The high Conradson carbon content stream comprises the asphaltenes that were present in bottoms fraction of the scrubber that was subjected to solvent separation and a minor portion of the coker naphtha that was used to contact the bottoms fraction of the scrubber. The low Conradson content stream comprises a major portion of the coker naphtha that was used as solvent in the separation zone. The high Conradson carbon stream, including the minor portion of coker naphtha, is withdrawn from solvent separation zone 28 and recycled by line 34 to coking zone 12. The amount of recycle is not critical. The coker naphtha in stream 34 serves as a flux to reduce the viscosity of the stream and makes the stream easier to pump. Furthermore, the coker naphtha recycled to coking zone 12 via line 34 serves as additional fluidizing gas and, thereby, permits using less steam or other gas as fluidizing gas. By "minor portion" with reference to the coker naphtha is intended herein less than about 50 volume percent of the coker naphtha that is introduced into the solvent separation zone.

The low Conradson carbon content stream comprising the major portion of the coker naphtha used in separation zone 28 is removed from solvent separation zone 28 by line 32. This stream may be sent to further treating such as hydrorefining or catalytic cracking processes without the necessity of removing the coker naphtha that may be entrained in this stream. Alternatively, the coker naphtha may be recovered from stream 32. By "major portion" with reference to the coker naphtha is intended herein at least 50 volume percent of the coker naphtha introduced into the solvent separation zone.

The use of coker naphtha as solvent in the solvent separation of the coker recycle oil minimizes the need to recover the solvent from the high Conradson carbon content stream that is recycled to the coker.

Patent Citations
Cited PatentFiling datePublication dateApplicantTitle
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Referenced by
Citing PatentFiling datePublication dateApplicantTitle
US4773986 *Dec 18, 1986Sep 27, 1988Lummus Crest, Inc.High severity visbreaking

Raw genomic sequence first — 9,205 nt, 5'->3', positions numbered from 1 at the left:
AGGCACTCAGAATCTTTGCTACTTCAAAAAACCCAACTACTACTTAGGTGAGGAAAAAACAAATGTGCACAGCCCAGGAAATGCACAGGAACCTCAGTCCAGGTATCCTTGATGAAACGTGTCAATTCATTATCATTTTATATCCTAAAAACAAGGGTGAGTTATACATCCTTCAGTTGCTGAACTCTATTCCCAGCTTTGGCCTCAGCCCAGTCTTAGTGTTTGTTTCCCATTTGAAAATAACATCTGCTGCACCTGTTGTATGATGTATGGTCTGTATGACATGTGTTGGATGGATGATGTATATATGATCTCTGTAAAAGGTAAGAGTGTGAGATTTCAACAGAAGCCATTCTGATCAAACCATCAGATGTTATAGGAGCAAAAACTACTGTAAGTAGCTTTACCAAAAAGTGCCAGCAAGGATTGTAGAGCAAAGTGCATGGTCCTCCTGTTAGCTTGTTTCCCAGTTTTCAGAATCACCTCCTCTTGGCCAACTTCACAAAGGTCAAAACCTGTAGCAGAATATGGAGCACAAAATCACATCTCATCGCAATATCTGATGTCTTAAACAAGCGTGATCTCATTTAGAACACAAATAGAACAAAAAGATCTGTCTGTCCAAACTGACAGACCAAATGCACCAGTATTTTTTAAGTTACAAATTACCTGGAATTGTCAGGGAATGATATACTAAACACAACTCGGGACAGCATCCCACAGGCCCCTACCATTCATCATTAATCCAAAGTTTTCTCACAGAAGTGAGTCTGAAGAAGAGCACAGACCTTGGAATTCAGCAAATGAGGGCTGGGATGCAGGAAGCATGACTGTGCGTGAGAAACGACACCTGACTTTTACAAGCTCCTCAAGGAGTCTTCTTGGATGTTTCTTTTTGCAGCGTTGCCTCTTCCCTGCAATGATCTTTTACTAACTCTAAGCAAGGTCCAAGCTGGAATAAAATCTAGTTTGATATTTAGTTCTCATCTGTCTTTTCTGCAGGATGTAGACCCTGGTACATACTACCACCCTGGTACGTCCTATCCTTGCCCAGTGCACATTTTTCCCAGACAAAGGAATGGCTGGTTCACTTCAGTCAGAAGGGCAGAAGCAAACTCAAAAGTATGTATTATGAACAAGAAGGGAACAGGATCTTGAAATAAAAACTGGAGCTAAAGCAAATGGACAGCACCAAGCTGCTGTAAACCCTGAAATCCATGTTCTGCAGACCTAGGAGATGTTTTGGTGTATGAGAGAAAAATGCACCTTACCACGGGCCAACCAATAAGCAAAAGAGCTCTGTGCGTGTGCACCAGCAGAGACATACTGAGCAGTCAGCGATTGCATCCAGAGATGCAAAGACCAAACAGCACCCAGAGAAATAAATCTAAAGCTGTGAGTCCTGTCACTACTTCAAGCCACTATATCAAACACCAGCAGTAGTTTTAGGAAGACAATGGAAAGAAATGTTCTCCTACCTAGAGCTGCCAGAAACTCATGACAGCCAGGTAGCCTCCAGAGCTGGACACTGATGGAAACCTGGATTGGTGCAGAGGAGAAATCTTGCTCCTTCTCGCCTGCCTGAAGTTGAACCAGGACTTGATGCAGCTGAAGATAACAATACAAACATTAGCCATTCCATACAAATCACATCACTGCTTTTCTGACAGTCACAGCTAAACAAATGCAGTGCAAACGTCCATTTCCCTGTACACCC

US4846958 *May 26, 1988Jul 11, 1989Lummus Crest, Inc.High severity visbreaking with recycle
US8142646 *Nov 24, 2008Mar 27, 2012Saudi Arabian Oil CompanyProcess to produce low sulfur catalytically cracked gasoline without saturation of olefinic compounds
US8323480Oct 18, 2010Dec 4, 2012Saudi Arabian Oil CompanyComposition and process for the removal of sulfur from middle distillate fuels
US8535518Jan 19, 2011Sep 17, 2013Saudi Arabian Oil CompanyPetroleum upgrading and desulfurizing process
US9005432Jun 29, 2010Apr 14, 2015Saudi Arabian Oil CompanyRemoval of sulfur compounds from petroleum stream
US20090145807 *Nov 24, 2008Jun 11, 2009Saudi Arabian Oil CompanyProcess to produce low sulfur catalytically cracked gasoline without saturation of olefinic compounds
US20090145808 *Nov 24, 2008Jun 11, 2009Saudi Arabian Oil CompanyCatalyst to attain low sulfur diesel
US20090230026 *Feb 23, 2009Sep 17, 2009Saudi Arabian Oil CompanyCatalyst To Attain Low Sulfur Gasoline
US20110024330 *Oct 18, 2010Feb 3, 2011Saudi Arabian Oil CompanyComposition and Process for the Removal of Sulfur from Middle Distillate Fuels
Classifications
U.S. Classification208/96, 208/85, 208/131, 208/127
International ClassificationC10G53/06
Cooperative ClassificationC10B55/10, C10G53/06
European ClassificationC10B55/10, C10G53/06
Legal Events
DateCodeEventDescription
Apr 26, 1985ASAssignment
Owner name: EXXON RESEARCH AND ENGINEERING COMPANY A DE CORP.
Free format text: ASSIGNMENT OF ASSIGNORS INTEREST.;ASSIGNORS:RITCHIE, JOSEPH M.;CHANG, BONG H.;SOSNOWSKI, JOHN;REEL/FRAME:004392/0831
Effective date: 19831024
Feb 21, 1989REMIMaintenance fee reminder mailed
Jul 23, 1989LAPSLapse for failure to pay maintenance fees
Oct 10, 1989FPExpired due to failure to pay maintenance fee
Effective date: 19890723